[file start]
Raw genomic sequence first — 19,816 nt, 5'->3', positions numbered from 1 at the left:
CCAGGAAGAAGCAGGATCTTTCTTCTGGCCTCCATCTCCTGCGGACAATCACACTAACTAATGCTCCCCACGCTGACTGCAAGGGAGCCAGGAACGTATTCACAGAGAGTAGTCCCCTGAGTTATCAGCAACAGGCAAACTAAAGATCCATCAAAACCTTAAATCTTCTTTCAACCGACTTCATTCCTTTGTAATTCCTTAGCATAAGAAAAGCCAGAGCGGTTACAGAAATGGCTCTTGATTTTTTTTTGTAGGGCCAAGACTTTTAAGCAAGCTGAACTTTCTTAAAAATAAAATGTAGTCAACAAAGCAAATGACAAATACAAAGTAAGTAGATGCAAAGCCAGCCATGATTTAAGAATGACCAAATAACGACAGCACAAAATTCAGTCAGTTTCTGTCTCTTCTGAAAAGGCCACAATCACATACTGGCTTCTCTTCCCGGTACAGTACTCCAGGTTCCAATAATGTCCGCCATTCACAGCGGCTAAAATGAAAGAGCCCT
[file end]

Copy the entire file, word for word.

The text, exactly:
Raw genomic sequence first — 19,816 nt, 5'->3', positions numbered from 1 at the left:
CCAGGAAGAAGCAGGATCTTTCTTCTGGCCTCCATCTCCTGCGGACAATCACACTAACTAATGCTCCCCACGCTGACTGCAAGGGAGCCAGGAACGTATTCACAGAGAGTAGTCCCCTGAGTTATCAGCAACAGGCAAACTAAAGATCCATCAAAACCTTAAATCTTCTTTCAACCGACTTCATTCCTTTGTAATTCCTTAGCATAAGAAAAGCCAGAGCGGTTACAGAAATGGCTCTTGATTTTTTTTTGTAGGGCCAAGACTTTTAAGCAAGCTGAACTTTCTTAAAAATAAAATGTAGTCAACAAAGCAAATGACAAATACAAAGTAAGTAGATGCAAAGCCAGCCATGATTTAAGAATGACCAAATAACGACAGCACAAAATTCAGTCAGTTTCTGTCTCTTCTGAAAAGGCCACAATCACATACTGGCTTCTCTTCCCGGTACAGTACTCCAGGTTCCAATAATGTCCGCCATTCACAGCGGCTAAAATGAAAGAGCCCT